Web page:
Man to Mars: A perfect example of circular economy
Wednesday 01 March 2017
to 16:00 at
Christophe Lasseur (ESA)
Pace is a very hostile environment for man, and so far all the metabolic needs have to be transported from Earth. When considering very long term presence in space these masses represent an enormous mass not compatible with the performance of current launchers. In Europe, the MELiSSA (Micro-Ecological Life Support System Alternative) project was initiated in 1989, as a tool to gain understanding of closed life support, as well as the development of the technology for a future life support system.
The driving element of MELiSSA is the production of food, water and oxygen from organic waste (inedible biomass, CO2, urea etc.). Inspired by the principle of an ”aquatic” ecosystem, MELiSSA comprises several processes, called compartments, from the anoxygenic fermenter up to the photosynthetic one (i.e. algae and higher plants). The choise of this compartmentalised structure is required by the very high level of safety requirements and justified by the need of an engineering approach and to build deterministic control strategy.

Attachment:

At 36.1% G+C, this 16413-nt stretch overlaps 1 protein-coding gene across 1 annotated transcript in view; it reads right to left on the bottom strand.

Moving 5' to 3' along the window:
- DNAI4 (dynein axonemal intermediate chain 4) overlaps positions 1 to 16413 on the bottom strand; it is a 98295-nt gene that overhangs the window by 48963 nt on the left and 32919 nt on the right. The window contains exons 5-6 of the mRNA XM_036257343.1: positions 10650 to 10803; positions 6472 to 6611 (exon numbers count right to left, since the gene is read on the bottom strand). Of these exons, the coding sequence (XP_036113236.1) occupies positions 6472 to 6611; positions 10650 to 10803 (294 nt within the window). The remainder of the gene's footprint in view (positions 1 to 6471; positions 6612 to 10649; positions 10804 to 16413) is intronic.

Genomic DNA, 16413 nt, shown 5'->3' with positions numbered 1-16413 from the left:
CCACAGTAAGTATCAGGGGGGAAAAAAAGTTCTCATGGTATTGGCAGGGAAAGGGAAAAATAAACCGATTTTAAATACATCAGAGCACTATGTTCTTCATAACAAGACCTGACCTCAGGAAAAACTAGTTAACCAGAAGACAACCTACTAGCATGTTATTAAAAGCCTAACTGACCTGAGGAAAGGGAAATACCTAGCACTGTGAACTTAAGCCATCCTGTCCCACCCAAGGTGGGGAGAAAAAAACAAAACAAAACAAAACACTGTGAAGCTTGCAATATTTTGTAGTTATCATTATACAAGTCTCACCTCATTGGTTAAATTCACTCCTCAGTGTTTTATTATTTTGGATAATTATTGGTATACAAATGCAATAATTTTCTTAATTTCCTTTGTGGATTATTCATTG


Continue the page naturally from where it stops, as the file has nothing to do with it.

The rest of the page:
During the past 27 years of research and development, a very progressive approach has been developed to understand, simulate, test and control the MELiSSA loop. This approach starts from the selection of processes, their characterisation and mathematical modelling, the validation of the control strategy, up to the demonstration on Earth, at pilot scale and leads to preliminary flight experiments.
This presentation recalls the main features of the project and summarises the recent achievements.